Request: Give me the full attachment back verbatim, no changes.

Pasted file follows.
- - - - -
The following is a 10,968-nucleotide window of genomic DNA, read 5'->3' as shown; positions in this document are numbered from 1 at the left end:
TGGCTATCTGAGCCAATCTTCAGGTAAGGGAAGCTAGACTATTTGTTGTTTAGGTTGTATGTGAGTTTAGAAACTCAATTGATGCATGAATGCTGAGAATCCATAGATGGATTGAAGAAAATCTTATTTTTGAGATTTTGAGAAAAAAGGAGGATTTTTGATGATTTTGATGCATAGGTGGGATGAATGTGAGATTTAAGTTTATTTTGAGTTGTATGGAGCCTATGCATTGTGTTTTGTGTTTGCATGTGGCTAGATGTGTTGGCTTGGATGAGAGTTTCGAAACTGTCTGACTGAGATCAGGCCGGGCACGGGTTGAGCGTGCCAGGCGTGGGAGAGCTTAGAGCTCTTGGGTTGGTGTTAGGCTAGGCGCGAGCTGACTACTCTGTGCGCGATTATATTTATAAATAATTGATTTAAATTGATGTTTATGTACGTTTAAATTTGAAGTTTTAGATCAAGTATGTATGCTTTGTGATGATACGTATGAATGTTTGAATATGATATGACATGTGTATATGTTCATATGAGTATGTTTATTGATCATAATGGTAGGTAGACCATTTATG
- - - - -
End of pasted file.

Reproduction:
The following is a 10,968-nucleotide window of genomic DNA, read 5'->3' as shown; positions in this document are numbered from 1 at the left end:
TGGCTATCTGAGCCAATCTTCAGGTAAGGGAAGCTAGACTATTTGTTGTTTAGGTTGTATGTGAGTTTAGAAACTCAATTGATGCATGAATGCTGAGAATCCATAGATGGATTGAAGAAAATCTTATTTTTGAGATTTTGAGAAAAAAGGAGGATTTTTGATGATTTTGATGCATAGGTGGGATGAATGTGAGATTTAAGTTTATTTTGAGTTGTATGGAGCCTATGCATTGTGTTTTGTGTTTGCATGTGGCTAGATGTGTTGGCTTGGATGAGAGTTTCGAAACTGTCTGACTGAGATCAGGCCGGGCACGGGTTGAGCGTGCCAGGCGTGGGAGAGCTTAGAGCTCTTGGGTTGGTGTTAGGCTAGGCGCGAGCTGACTACTCTGTGCGCGATTATATTTATAAATAATTGATTTAAATTGATGTTTATGTACGTTTAAATTTGAAGTTTTAGATCAAGTATGTATGCTTTGTGATGATACGTATGAATGTTTGAATATGATATGACATGTGTATATGTTCATATGAGTATGTTTATTGATCATAATGGTAGGTAGACCATTTATG